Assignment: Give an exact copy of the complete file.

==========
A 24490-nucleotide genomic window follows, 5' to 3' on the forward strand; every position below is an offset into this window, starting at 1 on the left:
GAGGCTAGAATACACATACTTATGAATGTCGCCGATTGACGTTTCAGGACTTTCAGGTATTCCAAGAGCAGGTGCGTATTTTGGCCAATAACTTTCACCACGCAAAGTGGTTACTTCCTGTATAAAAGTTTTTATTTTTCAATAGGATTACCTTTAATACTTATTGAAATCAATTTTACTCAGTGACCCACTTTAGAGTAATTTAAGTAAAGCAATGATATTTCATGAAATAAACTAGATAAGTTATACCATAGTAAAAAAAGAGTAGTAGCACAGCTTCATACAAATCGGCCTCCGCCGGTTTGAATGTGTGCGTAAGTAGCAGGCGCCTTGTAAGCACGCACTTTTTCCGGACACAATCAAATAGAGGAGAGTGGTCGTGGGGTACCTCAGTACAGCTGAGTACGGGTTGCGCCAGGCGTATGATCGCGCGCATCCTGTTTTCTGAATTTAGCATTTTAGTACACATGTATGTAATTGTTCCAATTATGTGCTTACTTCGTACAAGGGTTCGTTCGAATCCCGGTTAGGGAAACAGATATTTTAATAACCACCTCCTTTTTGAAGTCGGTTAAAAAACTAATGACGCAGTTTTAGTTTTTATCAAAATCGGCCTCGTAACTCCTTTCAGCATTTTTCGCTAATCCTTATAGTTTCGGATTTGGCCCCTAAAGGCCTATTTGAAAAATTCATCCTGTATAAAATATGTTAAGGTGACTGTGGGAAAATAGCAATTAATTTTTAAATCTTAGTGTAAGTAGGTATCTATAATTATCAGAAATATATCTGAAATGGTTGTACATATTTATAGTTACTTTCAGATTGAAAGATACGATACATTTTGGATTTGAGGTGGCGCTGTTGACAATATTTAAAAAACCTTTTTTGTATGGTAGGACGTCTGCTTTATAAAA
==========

A 24490-nucleotide genomic window follows, 5' to 3' on the forward strand; every position below is an offset into this window, starting at 1 on the left:
GAGGCTAGAATACACATACTTATGAATGTCGCCGATTGACGTTTCAGGACTTTCAGGTATTCCAAGAGCAGGTGCGTATTTTGGCCAATAACTTTCACCACGCAAAGTGGTTACTTCCTGTATAAAAGTTTTTATTTTTCAATAGGATTACCTTTAATACTTATTGAAATCAATTTTACTCAGTGACCCACTTTAGAGTAATTTAAGTAAAGCAATGATATTTCATGAAATAAACTAGATAAGTTATACCATAGTAAAAAAAGAGTAGTAGCACAGCTTCATACAAATCGGCCTCCGCCGGTTTGAATGTGTGCGTAAGTAGCAGGCGCCTTGTAAGCACGCACTTTTTCCGGACACAATCAAATAGAGGAGAGTGGTCGTGGGGTACCTCAGTACAGCTGAGTACGGGTTGCGCCAGGCGTATGATCGCGCGCATCCTGTTTTCTGAATTTAGCATTTTAGTACACATGTATGTAATTGTTCCAATTATGTGCTTACTTCGTACAAGGGTTCGTTCGAATCCCGGTTAGGGAAACAGATATTTTAATAACCACCTCCTTTTTGAAGTCGGTTAAAAAACTAATGACGCAGTTTTAGTTTTTATCAAAATCGGCCTCGTAACTCCTTTCAGCATTTTTCGCTAATCCTTATAGTTTCGGATTTGGCCCCTAAAGGCCTATTTGAAAAATTCATCCTGTATAAAATATGTTAAGGTGACTGTGGGAAAATAGCAATTAATTTTTAAATCTTAGTGTAAGTAGGTATCTATAATTATCAGAAATATATCTGAAATGGTTGTACATATTTATAGTTACTTTCAGATTGAAAGATACGATACATTTTGGATTTGAGGTGGCGCTGTTGACAATATTTAAAAAACCTTTTTTGTATGGTAGGACGTCTGCTTTATAAAA